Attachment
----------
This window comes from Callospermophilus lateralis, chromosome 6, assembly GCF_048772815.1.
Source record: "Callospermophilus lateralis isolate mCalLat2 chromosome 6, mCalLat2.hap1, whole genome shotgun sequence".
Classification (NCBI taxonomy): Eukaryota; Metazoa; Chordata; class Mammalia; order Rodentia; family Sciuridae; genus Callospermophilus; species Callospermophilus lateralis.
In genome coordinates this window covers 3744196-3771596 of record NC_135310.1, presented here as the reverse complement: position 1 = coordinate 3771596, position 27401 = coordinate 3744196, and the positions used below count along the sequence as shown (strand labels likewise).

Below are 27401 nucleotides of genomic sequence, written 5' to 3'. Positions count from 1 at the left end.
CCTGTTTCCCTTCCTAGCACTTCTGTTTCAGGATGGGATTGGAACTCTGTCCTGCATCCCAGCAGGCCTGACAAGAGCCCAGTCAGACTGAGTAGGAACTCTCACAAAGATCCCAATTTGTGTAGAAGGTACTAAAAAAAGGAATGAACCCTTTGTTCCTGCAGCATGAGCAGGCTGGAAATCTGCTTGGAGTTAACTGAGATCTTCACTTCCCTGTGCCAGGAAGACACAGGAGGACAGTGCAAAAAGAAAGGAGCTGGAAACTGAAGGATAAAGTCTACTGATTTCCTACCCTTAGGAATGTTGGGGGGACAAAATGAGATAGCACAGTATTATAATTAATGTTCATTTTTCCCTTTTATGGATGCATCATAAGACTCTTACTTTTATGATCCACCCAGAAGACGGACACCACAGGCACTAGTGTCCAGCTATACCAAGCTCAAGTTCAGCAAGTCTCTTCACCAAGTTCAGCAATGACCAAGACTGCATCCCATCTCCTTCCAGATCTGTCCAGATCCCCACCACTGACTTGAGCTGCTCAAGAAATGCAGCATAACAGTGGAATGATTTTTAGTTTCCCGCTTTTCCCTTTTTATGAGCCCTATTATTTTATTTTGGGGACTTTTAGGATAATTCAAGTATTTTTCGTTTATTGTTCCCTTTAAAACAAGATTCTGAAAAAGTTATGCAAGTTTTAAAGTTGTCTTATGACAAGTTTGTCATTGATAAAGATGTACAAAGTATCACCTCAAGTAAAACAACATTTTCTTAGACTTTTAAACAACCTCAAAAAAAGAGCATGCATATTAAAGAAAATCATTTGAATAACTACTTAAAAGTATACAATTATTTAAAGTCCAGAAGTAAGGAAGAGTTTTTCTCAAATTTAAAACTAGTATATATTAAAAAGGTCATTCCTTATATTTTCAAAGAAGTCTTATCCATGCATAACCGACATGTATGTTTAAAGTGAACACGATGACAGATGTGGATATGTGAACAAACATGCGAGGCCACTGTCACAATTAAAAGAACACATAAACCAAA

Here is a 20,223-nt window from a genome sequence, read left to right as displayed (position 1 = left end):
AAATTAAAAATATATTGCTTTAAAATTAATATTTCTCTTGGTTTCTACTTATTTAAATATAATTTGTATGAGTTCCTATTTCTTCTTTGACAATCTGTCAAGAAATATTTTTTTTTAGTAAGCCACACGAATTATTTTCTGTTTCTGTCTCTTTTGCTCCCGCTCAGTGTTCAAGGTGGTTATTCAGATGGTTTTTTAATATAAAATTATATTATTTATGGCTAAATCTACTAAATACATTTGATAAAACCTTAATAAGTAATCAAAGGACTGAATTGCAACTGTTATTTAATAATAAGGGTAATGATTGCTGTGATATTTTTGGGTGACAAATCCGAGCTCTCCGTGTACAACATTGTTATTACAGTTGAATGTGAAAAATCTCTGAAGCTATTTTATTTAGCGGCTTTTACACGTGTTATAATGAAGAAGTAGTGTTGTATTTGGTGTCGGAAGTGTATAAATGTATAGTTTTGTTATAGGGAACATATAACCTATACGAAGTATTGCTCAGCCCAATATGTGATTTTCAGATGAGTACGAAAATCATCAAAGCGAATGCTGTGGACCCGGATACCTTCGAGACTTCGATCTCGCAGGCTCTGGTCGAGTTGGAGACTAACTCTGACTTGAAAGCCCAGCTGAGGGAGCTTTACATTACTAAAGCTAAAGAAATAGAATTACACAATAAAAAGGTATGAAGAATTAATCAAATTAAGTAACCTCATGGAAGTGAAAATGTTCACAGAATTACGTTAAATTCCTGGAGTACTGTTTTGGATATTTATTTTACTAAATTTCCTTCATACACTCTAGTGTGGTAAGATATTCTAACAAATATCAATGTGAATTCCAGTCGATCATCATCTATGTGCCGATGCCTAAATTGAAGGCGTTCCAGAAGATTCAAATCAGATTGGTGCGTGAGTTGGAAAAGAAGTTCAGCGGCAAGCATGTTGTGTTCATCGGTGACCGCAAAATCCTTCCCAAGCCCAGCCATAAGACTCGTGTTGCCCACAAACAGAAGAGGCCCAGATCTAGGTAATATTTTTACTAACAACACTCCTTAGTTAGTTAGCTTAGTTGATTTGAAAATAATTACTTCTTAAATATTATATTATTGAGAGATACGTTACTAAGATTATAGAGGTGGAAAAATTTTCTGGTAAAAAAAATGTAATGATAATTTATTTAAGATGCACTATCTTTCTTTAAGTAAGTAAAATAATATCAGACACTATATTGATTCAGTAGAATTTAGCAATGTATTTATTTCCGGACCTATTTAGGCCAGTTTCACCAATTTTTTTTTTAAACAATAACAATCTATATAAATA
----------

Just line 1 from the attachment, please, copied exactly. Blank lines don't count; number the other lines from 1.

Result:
This window comes from Callospermophilus lateralis, chromosome 6, assembly GCF_048772815.1.